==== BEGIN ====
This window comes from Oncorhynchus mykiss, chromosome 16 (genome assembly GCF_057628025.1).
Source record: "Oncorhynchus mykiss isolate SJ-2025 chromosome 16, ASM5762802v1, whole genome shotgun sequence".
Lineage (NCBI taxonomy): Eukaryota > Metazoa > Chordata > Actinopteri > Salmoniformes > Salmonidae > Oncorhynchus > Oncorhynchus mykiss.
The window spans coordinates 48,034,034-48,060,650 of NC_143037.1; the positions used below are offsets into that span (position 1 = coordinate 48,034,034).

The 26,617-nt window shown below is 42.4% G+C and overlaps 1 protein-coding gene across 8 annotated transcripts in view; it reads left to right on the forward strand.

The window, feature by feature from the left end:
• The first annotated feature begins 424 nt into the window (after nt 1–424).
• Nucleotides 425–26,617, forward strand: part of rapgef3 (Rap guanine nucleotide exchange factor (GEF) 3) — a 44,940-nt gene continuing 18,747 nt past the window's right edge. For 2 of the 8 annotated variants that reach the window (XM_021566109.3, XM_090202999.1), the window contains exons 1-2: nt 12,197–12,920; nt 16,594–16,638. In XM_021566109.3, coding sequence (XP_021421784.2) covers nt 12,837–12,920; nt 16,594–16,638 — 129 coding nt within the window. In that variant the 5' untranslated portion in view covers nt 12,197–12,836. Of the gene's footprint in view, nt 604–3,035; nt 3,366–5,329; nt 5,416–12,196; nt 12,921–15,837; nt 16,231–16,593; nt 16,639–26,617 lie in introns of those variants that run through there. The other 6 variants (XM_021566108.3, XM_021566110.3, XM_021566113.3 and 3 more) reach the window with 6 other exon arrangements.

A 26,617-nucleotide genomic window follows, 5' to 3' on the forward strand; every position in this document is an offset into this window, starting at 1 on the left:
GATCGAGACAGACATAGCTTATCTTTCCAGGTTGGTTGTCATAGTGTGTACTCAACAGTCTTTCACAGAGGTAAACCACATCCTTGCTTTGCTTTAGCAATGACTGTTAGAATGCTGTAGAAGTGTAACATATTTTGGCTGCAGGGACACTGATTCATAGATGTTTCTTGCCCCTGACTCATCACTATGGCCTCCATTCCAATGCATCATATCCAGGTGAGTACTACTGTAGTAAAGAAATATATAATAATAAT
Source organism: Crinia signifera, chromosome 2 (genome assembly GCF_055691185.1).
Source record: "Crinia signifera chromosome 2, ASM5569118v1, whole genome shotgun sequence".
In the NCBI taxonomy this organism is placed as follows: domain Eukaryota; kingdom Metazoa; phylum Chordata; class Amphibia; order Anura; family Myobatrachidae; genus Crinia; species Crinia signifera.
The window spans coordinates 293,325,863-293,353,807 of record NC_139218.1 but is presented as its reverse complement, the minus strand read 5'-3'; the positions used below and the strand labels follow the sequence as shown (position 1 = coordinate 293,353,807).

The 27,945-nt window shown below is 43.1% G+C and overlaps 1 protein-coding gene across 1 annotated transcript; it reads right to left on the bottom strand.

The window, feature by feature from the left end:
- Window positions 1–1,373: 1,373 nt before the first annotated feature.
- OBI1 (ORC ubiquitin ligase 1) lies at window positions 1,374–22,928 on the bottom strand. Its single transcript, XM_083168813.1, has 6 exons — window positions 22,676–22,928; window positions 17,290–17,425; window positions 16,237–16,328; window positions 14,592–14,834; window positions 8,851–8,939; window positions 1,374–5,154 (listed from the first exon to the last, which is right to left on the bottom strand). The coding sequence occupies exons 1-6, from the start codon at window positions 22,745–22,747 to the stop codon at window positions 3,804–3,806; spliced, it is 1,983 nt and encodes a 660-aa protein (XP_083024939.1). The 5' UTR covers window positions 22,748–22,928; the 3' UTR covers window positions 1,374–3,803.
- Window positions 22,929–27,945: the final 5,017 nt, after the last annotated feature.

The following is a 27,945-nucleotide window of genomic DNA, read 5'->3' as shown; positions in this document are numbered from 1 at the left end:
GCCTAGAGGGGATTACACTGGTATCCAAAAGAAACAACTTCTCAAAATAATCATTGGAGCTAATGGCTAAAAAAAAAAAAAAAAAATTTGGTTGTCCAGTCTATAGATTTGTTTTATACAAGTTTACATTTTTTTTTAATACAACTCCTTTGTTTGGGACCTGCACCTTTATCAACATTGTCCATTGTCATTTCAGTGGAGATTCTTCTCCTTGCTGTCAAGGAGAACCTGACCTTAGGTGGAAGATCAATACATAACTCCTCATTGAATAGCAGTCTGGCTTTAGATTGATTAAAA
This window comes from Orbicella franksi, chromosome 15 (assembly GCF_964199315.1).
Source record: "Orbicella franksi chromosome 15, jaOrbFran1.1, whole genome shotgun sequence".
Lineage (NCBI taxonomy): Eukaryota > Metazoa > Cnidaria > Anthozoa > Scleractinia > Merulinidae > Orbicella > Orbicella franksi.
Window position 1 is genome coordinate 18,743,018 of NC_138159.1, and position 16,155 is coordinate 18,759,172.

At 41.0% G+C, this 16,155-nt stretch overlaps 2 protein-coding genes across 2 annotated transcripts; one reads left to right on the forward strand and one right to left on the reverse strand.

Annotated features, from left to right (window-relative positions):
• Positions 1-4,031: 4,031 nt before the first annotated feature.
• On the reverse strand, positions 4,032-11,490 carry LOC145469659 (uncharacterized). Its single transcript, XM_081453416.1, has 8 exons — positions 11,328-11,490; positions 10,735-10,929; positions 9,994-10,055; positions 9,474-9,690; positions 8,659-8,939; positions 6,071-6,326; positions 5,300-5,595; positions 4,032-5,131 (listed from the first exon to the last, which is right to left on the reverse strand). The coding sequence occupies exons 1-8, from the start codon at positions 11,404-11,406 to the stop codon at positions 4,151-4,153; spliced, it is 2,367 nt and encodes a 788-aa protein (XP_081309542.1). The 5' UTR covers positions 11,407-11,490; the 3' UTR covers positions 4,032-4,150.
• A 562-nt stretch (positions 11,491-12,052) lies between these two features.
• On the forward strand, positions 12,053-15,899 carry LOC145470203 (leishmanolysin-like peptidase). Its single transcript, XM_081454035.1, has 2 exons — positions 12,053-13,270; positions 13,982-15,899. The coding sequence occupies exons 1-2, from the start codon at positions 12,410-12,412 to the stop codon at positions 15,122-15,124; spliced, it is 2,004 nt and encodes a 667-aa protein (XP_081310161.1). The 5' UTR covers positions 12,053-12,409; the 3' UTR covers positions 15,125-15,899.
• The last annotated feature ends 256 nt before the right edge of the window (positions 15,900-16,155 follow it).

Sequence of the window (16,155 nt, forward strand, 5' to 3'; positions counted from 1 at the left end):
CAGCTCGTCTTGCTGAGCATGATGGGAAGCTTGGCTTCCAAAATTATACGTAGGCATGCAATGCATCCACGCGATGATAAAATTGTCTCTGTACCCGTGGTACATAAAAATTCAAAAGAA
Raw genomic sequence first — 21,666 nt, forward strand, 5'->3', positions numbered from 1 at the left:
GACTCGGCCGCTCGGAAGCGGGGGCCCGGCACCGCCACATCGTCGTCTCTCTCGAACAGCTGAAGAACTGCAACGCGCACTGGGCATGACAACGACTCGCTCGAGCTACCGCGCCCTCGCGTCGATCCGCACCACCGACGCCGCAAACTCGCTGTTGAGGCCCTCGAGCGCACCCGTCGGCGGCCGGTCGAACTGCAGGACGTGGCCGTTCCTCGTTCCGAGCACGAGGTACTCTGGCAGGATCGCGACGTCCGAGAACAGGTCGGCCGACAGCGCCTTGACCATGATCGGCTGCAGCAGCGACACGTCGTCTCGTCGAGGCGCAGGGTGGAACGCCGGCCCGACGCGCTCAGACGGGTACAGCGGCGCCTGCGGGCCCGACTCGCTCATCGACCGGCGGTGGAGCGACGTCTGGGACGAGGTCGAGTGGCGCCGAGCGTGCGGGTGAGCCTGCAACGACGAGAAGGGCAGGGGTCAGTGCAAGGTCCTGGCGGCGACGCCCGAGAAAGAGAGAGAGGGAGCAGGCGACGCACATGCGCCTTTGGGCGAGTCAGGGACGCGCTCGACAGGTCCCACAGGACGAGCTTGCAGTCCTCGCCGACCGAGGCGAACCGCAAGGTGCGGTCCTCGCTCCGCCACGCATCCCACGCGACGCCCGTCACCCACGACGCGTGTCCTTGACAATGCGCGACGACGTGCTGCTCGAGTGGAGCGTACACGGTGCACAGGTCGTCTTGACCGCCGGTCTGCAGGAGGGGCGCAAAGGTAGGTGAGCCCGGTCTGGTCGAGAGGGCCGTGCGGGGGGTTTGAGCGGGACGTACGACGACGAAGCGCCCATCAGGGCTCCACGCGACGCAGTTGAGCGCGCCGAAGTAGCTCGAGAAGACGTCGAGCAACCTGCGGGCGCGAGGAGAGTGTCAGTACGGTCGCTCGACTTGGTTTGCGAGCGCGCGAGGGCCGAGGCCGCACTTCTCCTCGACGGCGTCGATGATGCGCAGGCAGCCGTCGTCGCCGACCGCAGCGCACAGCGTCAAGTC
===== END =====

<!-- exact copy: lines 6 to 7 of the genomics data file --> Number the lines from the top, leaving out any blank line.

The window, feature by feature from the left end:
• The first annotated feature begins 424 nt into the window (after nt 1–424).